Semantic analysis - Visitors

This section explains how to transform parse tree to a more usable structure.

You will surely always want to extract some information from the parse tree or to transform it in some more usable form. The process of parse tree transformation to other forms is referred to as semantic analysis. You could do that using parse tree navigation etc. but it is better to use some standard mechanism.

In Arpeggio a visitor pattern is used for semantic analysis. You write a python class that inherits PTNodeVisitor and has a methods of the form visit_<rule name>(self, node, children) where rule name is a rule name from the grammar.

class CalcVisitor(PTNodeVisitor):

    def visit_number(self, node, children):
        return float(node.value)

    def visit_factor(self, node, children):
        if len(children) == 1:
            return children[0]
        sign = -1 if children[0] == '-' else 1
        return sign * children[-1]


During a semantic analysis a parse tree is walked in the depth-first manner and for each node a proper visitor method is called to transform it to some other form. The results are than fed to the parent node visitor method. This is repeated until the final, top level parse tree node is processed (its visitor is called). The result of the top level node is the final output of the semantic analysis.

To run semantic analysis apply your visitor class to the parse tree using visit_parse_tree function.

result = visit_parse_tree(parse_tree, CalcVisitor(debug=True))

The first parameter is a parse tree you get from the parser.parse call while the second parameter is an instance of your visitor class. Semantic analysis can be run in debug mode if you set debug parameter to True during visitor construction. You can use this flag to print your own debug information from visitor methods.

class MyLanguageVisitor(PTNodeVisitor):

  def visit_somerule(self, node, children):
    if self.debug:
      print("Visiting some rule!")

During semantic analysis, each visitor_xxx method gets current parse tree node as the node parameter and the evaluated children nodes as the children parameter.

For example, if you have expression rule in your grammar than the transformation of the non-terminal matched by this rule can be done as:

def visitor_expression(self, node, children):
  ... # transform node using 'node' and 'children' parameter
  return transformed_node

node is the current NonTerminal or Terminal from the parse tree while the children is an instance of SemanticActionResults class. This class is a list-like structure that holds the results of semantic evaluation from the children parse tree nodes (analysis is done bottom-up).

To suppress node completely return None from visitor method. In this case the parent visitor method will not get this node in its children parameter.

In the example a semantic analysis (CalcVisitor class) will evaluate the result of arithmetic expression. The parse tree is thus transformed to a single numeric value that represent the result of the expression.

In the example a semantic analysis (RobotVisitor class) will evaluate robot program (transform its parse tree) to the final robot location.

Semantic analysis can do a complex stuff. For example, see and PEGVisitor class where the PEG parser for the given language is built using semantic analysis.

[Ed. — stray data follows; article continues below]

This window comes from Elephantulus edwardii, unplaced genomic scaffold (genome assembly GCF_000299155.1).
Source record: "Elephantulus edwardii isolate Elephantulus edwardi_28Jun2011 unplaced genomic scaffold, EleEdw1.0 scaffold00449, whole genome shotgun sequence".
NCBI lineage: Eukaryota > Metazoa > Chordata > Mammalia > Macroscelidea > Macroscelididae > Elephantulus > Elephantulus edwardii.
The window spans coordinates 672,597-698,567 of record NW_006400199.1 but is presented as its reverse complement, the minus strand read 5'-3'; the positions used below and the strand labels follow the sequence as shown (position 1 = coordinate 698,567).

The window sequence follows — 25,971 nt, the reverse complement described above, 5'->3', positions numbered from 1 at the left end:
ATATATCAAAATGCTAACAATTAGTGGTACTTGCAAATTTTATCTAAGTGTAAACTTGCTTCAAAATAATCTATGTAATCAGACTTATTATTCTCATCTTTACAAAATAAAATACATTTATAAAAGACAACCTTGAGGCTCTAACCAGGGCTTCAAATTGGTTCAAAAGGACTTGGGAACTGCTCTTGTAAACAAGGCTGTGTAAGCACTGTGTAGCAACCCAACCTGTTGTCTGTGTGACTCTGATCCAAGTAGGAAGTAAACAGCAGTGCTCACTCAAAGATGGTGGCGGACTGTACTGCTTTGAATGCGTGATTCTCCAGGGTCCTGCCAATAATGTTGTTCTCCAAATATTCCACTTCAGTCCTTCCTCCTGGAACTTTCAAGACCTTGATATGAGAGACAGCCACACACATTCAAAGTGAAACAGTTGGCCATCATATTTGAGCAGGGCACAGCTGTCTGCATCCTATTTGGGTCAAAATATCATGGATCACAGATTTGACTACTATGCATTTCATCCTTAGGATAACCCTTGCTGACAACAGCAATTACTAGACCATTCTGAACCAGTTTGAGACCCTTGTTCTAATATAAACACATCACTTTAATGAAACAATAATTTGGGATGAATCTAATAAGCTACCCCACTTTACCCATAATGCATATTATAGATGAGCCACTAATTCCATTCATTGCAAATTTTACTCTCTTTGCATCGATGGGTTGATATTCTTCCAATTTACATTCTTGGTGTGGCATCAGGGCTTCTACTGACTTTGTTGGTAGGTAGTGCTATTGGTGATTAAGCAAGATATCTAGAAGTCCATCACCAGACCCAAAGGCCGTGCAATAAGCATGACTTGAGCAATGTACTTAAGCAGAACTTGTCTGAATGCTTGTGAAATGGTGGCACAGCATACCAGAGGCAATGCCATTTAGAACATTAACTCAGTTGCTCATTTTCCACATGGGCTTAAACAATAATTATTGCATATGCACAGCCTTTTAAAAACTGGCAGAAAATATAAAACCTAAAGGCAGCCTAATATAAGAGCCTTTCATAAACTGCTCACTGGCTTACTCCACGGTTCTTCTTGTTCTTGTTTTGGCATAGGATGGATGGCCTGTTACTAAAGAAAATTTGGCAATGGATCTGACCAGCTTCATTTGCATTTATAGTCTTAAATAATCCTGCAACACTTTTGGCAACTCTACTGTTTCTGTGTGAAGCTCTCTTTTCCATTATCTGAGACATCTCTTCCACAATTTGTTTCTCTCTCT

Class of object returned from the parse tree nodes evaluation. Used for filtering and navigation over evaluation results on children nodes.

Instance of this class is given as children parameter of visitor_xxx methods. This class inherits list so index access as well as iteration is available.

Furthermore, child nodes can be filtered by rule name using name lookup.

def visit_bar(self, node, children):
  # Index access
  child = children[2]

  # Iteration
  for child in children:

  # Rule name lookup
  # Returns a list of all rules created by PEG rule 'baz'
  baz_created = children['baz']

Post-processing in second calls

Visitor may define method with the second_<rule_name> name form. If this method exists it will be called after all parse tree node are processed and it will be given the results of the visit_<rule_name> call.

This is usually used when some additional post-processing is needed (e.g. reference resolving).

Default actions

For each parse tree node that does not have an appropriate visit_xxx method a default action is performed. If the node is created by a plain string match action will return None and thus suppress this node. This is handy for all those syntax noise tokens (brackets, braces, keywords etc.).

For example, if your grammar is:

number_in_brackets = "(" number ")"
number = r'\d+'

then the default action for number will return number node converted to a string and the default action for ( and ) will return None and thus suppress these nodes so the visitor method for number_in_brackets rule will only see one child (from the number rule reference).

If the node is a non-terminal and there is only one child the default action will return that child effectively passing it to the parent node visitor.

Default actions can be disabled by setting parameter defaults to False on visitor construction.

result = visit_parse_tree(parse_tree, CalcVisitor(defaults=False))

If you want to call this default behaviour from your visitor method call visit__default__(node, children) on superclass (PTNodeVisitor).

def visitor_myrule(self, node, children):
  if some_condition:
    return super(MyVisitor, self).visit__default__(node, children)